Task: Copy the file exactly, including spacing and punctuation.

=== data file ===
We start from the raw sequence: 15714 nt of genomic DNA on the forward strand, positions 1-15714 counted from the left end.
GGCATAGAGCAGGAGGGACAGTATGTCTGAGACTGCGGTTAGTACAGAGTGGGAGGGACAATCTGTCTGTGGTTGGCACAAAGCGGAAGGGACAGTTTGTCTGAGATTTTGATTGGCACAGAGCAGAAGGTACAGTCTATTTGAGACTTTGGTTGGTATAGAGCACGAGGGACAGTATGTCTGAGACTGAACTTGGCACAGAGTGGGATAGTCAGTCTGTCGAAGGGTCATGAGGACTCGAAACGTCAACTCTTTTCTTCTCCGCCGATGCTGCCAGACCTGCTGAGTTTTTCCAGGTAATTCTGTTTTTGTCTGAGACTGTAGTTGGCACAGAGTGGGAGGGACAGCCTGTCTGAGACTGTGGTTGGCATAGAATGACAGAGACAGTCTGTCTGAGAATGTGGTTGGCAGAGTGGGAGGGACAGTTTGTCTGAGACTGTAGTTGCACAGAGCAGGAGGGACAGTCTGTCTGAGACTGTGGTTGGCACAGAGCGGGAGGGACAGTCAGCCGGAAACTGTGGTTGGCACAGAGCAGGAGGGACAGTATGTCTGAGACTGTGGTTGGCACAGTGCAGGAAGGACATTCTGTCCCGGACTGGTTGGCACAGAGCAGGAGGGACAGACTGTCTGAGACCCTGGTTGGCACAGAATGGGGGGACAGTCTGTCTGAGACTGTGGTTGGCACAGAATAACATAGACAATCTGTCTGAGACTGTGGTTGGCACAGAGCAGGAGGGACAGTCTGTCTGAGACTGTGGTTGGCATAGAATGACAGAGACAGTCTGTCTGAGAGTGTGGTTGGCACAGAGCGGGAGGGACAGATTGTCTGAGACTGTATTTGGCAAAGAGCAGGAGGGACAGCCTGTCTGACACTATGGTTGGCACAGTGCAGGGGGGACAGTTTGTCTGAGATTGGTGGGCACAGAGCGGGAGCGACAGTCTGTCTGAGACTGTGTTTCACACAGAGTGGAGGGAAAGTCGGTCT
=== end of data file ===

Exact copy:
We start from the raw sequence: 15714 nt of genomic DNA on the forward strand, positions 1-15714 counted from the left end.
GGCATAGAGCAGGAGGGACAGTATGTCTGAGACTGCGGTTAGTACAGAGTGGGAGGGACAATCTGTCTGTGGTTGGCACAAAGCGGAAGGGACAGTTTGTCTGAGATTTTGATTGGCACAGAGCAGAAGGTACAGTCTATTTGAGACTTTGGTTGGTATAGAGCACGAGGGACAGTATGTCTGAGACTGAACTTGGCACAGAGTGGGATAGTCAGTCTGTCGAAGGGTCATGAGGACTCGAAACGTCAACTCTTTTCTTCTCCGCCGATGCTGCCAGACCTGCTGAGTTTTTCCAGGTAATTCTGTTTTTGTCTGAGACTGTAGTTGGCACAGAGTGGGAGGGACAGCCTGTCTGAGACTGTGGTTGGCATAGAATGACAGAGACAGTCTGTCTGAGAATGTGGTTGGCAGAGTGGGAGGGACAGTTTGTCTGAGACTGTAGTTGCACAGAGCAGGAGGGACAGTCTGTCTGAGACTGTGGTTGGCACAGAGCGGGAGGGACAGTCAGCCGGAAACTGTGGTTGGCACAGAGCAGGAGGGACAGTATGTCTGAGACTGTGGTTGGCACAGTGCAGGAAGGACATTCTGTCCCGGACTGGTTGGCACAGAGCAGGAGGGACAGACTGTCTGAGACCCTGGTTGGCACAGAATGGGGGGACAGTCTGTCTGAGACTGTGGTTGGCACAGAATAACATAGACAATCTGTCTGAGACTGTGGTTGGCACAGAGCAGGAGGGACAGTCTGTCTGAGACTGTGGTTGGCATAGAATGACAGAGACAGTCTGTCTGAGAGTGTGGTTGGCACAGAGCGGGAGGGACAGATTGTCTGAGACTGTATTTGGCAAAGAGCAGGAGGGACAGCCTGTCTGACACTATGGTTGGCACAGTGCAGGGGGGACAGTTTGTCTGAGATTGGTGGGCACAGAGCGGGAGCGACAGTCTGTCTGAGACTGTGTTTCACACAGAGTGGAGGGAAAGTCGGTCT